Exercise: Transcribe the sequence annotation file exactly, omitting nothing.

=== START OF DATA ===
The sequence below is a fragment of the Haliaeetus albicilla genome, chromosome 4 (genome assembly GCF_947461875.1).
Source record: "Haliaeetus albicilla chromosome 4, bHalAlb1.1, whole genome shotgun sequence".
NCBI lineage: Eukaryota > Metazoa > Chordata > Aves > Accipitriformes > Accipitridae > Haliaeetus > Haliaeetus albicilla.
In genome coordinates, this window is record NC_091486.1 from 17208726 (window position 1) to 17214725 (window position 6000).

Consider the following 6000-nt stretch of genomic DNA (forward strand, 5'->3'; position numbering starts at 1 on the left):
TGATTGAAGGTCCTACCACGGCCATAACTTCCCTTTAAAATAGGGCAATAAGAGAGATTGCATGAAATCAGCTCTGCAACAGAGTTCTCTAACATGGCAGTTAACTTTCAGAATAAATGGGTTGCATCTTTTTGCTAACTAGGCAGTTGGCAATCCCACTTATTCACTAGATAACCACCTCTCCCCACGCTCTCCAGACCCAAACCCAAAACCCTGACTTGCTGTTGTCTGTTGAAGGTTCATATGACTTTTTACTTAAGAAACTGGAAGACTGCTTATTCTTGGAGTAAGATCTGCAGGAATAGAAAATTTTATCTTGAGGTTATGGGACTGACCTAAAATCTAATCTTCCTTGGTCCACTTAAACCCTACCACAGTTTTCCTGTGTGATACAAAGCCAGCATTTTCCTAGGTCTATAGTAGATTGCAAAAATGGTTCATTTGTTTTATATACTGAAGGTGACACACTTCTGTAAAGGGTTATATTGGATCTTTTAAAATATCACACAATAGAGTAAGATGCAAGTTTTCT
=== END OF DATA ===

The sequence below is a fragment of the Haliaeetus albicilla genome, chromosome 4 (genome assembly GCF_947461875.1).
Source record: "Haliaeetus albicilla chromosome 4, bHalAlb1.1, whole genome shotgun sequence".
NCBI lineage: Eukaryota > Metazoa > Chordata > Aves > Accipitriformes > Accipitridae > Haliaeetus > Haliaeetus albicilla.
In genome coordinates, this window is record NC_091486.1 from 17208726 (window position 1) to 17214725 (window position 6000).

Consider the following 6000-nt stretch of genomic DNA (forward strand, 5'->3'; position numbering starts at 1 on the left):
TGATTGAAGGTCCTACCACGGCCATAACTTCCCTTTAAAATAGGGCAATAAGAGAGATTGCATGAAATCAGCTCTGCAACAGAGTTCTCTAACATGGCAGTTAACTTTCAGAATAAATGGGTTGCATCTTTTTGCTAACTAGGCAGTTGGCAATCCCACTTATTCACTAGATAACCACCTCTCCCCACGCTCTCCAGACCCAAACCCAAAACCCTGACTTGCTGTTGTCTGTTGAAGGTTCATATGACTTTTTACTTAAGAAACTGGAAGACTGCTTATTCTTGGAGTAAGATCTGCAGGAATAGAAAATTTTATCTTGAGGTTATGGGACTGACCTAAAATCTAATCTTCCTTGGTCCACTTAAACCCTACCACAGTTTTCCTGTGTGATACAAAGCCAGCATTTTCCTAGGTCTATAGTAGATTGCAAAAATGGTTCATTTGTTTTATATACTGAAGGTGACACACTTCTGTAAAGGGTTATATTGGATCTTTTAAAATATCACACAATAGAGTAAGATGCAAGTTTTCT